Benjamin Rolsma competed in homeschool speech and debate for many years. He thought perhaps those years might be behind him, as he decided to attend The University of Wisconsin- Madison. However, that turned out not to be the case. For many speech and debate kids their season may not have to be over once they graduate. Colleges across country WANT speech and debate kids. Be sure to ask and check out your college’s program, some speech and debate programs even offer scholarships. Here is Benjamin’s experience with collegiate speech and debate…
It can be difficult to leave competitive high school speech and debate. The community and competitive thrill develop skills and character, and there is little like it to be found in college. I found this out as I dabbled in collegiate competitive speech as a member of the University of Wisconsin–Madison speech team. Many two and four-year institutions have speech teams, and the leagues they compete in have a lot in common with homeschool speech and debate leagues, such as NCFCA and Stoa, but there is also a great deal that is different.
First, what is the same. Many of the categories are quite similar. You’ll find impromptu, extemp, duo, persuasive, informative (though not quite the same name) at most collegiate tournaments. The rules are very similar, although the cultural expectations of how a speech should be are a bit different. The purpose of teaching better communication is also the same, and is as passionately adhered to. The various categories are divided up into Pattern A and Pattern B, with rounds alternating between them (although they are now called “flights”). The forensic clap is adhered to at awards ceremonies. People win and everybody is excited.
Some of the differences you’ll run into right away. Collegiate speech is organized in a somewhat fragmented way. There are two national championships, AFA (American Forensics Association) and NFA (National Forensics Association). AFA is harder to qualify for than NFA, and neither organization officially hosts any other tournament during the competition season, making them perhaps a little like Stoa. Most of the tournaments I attended were organized by the Mid-America Forensics League, or MAFL (pronounced by all as “maffle”). Other such regional groups organize tournaments around the country, and some schools host their own outside the auspices of any league. They all follow more or less the same rules and categories though, so it is easy to switch between tournaments.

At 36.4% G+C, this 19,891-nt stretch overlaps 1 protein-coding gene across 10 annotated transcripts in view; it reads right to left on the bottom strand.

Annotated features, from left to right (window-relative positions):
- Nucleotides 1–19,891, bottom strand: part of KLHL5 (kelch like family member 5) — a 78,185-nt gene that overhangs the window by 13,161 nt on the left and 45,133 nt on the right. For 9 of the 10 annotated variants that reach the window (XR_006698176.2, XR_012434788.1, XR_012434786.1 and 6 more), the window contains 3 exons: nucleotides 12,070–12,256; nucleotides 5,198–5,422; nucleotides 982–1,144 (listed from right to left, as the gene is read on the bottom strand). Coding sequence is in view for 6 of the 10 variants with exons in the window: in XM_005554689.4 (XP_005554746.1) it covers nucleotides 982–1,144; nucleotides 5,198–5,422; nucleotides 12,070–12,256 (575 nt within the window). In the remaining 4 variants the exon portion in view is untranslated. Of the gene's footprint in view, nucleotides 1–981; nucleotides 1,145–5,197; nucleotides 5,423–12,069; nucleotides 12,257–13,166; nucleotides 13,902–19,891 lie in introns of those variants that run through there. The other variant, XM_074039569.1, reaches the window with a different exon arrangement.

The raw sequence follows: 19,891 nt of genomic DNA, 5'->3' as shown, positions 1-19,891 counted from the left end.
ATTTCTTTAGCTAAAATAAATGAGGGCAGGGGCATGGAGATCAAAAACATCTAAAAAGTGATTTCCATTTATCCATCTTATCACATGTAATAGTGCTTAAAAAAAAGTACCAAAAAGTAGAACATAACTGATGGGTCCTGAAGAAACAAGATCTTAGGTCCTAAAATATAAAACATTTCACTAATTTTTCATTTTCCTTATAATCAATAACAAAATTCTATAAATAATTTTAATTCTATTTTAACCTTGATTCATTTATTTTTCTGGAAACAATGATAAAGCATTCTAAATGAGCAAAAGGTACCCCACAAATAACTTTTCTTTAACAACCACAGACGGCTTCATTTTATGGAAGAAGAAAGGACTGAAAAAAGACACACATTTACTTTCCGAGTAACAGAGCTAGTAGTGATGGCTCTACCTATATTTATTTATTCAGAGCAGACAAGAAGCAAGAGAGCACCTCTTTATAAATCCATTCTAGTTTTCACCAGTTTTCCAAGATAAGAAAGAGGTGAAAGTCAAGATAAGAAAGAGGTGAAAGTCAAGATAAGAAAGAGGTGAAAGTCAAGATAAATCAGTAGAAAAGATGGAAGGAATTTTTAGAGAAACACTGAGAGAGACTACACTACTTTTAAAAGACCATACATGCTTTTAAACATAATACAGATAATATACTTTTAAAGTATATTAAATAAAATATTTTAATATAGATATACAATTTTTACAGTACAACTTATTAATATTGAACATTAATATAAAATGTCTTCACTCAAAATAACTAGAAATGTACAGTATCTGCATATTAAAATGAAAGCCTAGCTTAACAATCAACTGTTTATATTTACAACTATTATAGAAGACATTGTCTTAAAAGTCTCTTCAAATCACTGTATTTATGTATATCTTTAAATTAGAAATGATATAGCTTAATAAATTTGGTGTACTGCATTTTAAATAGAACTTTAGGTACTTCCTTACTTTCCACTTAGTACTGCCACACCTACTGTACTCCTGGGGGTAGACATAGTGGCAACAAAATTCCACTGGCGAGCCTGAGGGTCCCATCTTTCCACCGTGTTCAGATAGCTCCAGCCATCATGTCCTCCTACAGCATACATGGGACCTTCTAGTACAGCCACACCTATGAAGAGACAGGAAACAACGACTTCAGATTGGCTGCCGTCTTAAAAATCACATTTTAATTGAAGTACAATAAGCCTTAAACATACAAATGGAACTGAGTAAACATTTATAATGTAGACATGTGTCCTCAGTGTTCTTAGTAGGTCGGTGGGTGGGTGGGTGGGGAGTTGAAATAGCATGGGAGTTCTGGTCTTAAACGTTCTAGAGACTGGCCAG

Unwritten rules about how speeches should be are also different, and you will find out quickly because you are expected to watch every speech in whichever room you are competing in. Exceptions are of course made if you have multiple entries in the same flight or are competing in extemp or impromptu, but in general it would be very rude to saunter into your room, give a speech, and saunter out, as happens in homeschool leagues. You will notice that extempers must answer the question and do nothing but answer the question in their speeches. You will be surprised to learn that the same prompt is usually used for every speaker in an impromptu room. You will realize that it is almost unheard of for one person to play more than a couple characters in an interp, or to play a character whose gender does not align with their own. In most duos each competitor is just one character. You will be shocked at the extraordinary percentage of woman who wear brightly and uniformly colored skirt suits. I still don’t understand that. You will notice a lot of other things, many of which I have not noticed yet myself.
The other thing you will notice is how utterly different the culture is. College speech is secular and progressive, almost to the point of unwitting self-parody. It made me appreciate far more that the homeschool league- NCFCA, where I competed, is operated explicitly for the purpose of glorifying God and for preparing students to be better servants of Him. It truly makes a difference, everywhere from the content of speeches, to the deepest recesses of the league’s culture, where things are felt more than spoken. Your conversations will be different and the people you meet will often have utterly foreign perspectives on the world.
But that doesn’t mean you shouldn’t do it. College speech is set up well to do what forensic competition is designed to do: make you a better communicator and thinker. I can assure you that however well you did in high school speech, there is still room for improvement. It may also be worth it to you because college speech is a vibrant, friendly community. There are countless thoughtful, caring people who are excited that you are there and want you to succeed and learn. It is full of people who are acutely aware that there is something terribly, terribly wrong with the world, and who want to change that. Far too many of them do not know the truth. If you expect to merely continue your high school forensics experience in college, you will be sorely disappointed. Instead it will challenge you in ways that the NCFCA and Stoa never could, and were never designed to.
Ben Rolsma is at the University of Wisconsin–Madison, where he plans to major in economics and philosophy. He competed in the NCFCA for seven years, with varying levels of involvement, investing time in both speech and debate. He is now co-captain of the UW–Madison speech team and student ambassador for the University’s Center for the Study of Liberal Democracy.